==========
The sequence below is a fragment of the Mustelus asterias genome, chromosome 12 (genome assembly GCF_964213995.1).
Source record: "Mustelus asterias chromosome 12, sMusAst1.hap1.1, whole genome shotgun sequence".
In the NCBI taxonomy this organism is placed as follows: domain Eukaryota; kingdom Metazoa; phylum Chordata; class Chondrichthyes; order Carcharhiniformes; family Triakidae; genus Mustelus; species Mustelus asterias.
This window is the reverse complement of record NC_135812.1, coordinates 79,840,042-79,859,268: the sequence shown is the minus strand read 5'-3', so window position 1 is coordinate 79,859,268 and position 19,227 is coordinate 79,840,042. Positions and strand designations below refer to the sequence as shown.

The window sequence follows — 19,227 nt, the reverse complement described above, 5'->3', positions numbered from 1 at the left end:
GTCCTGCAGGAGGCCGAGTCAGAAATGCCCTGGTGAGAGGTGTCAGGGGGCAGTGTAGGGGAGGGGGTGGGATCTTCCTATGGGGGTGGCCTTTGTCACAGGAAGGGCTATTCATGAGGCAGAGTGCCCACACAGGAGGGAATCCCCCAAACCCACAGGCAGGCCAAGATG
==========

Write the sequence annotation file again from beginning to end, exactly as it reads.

The sequence below is a fragment of the Mustelus asterias genome, chromosome 12 (genome assembly GCF_964213995.1).
Source record: "Mustelus asterias chromosome 12, sMusAst1.hap1.1, whole genome shotgun sequence".
In the NCBI taxonomy this organism is placed as follows: domain Eukaryota; kingdom Metazoa; phylum Chordata; class Chondrichthyes; order Carcharhiniformes; family Triakidae; genus Mustelus; species Mustelus asterias.
This window is the reverse complement of record NC_135812.1, coordinates 79,840,042-79,859,268: the sequence shown is the minus strand read 5'-3', so window position 1 is coordinate 79,859,268 and position 19,227 is coordinate 79,840,042. Positions and strand designations below refer to the sequence as shown.

The window sequence follows — 19,227 nt, the reverse complement described above, 5'->3', positions numbered from 1 at the left end:
GTCCTGCAGGAGGCCGAGTCAGAAATGCCCTGGTGAGAGGTGTCAGGGGGCAGTGTAGGGGAGGGGGTGGGATCTTCCTATGGGGGTGGCCTTTGTCACAGGAAGGGCTATTCATGAGGCAGAGTGCCCACACAGGAGGGAATCCCCCAAACCCACAGGCAGGCCAAGATG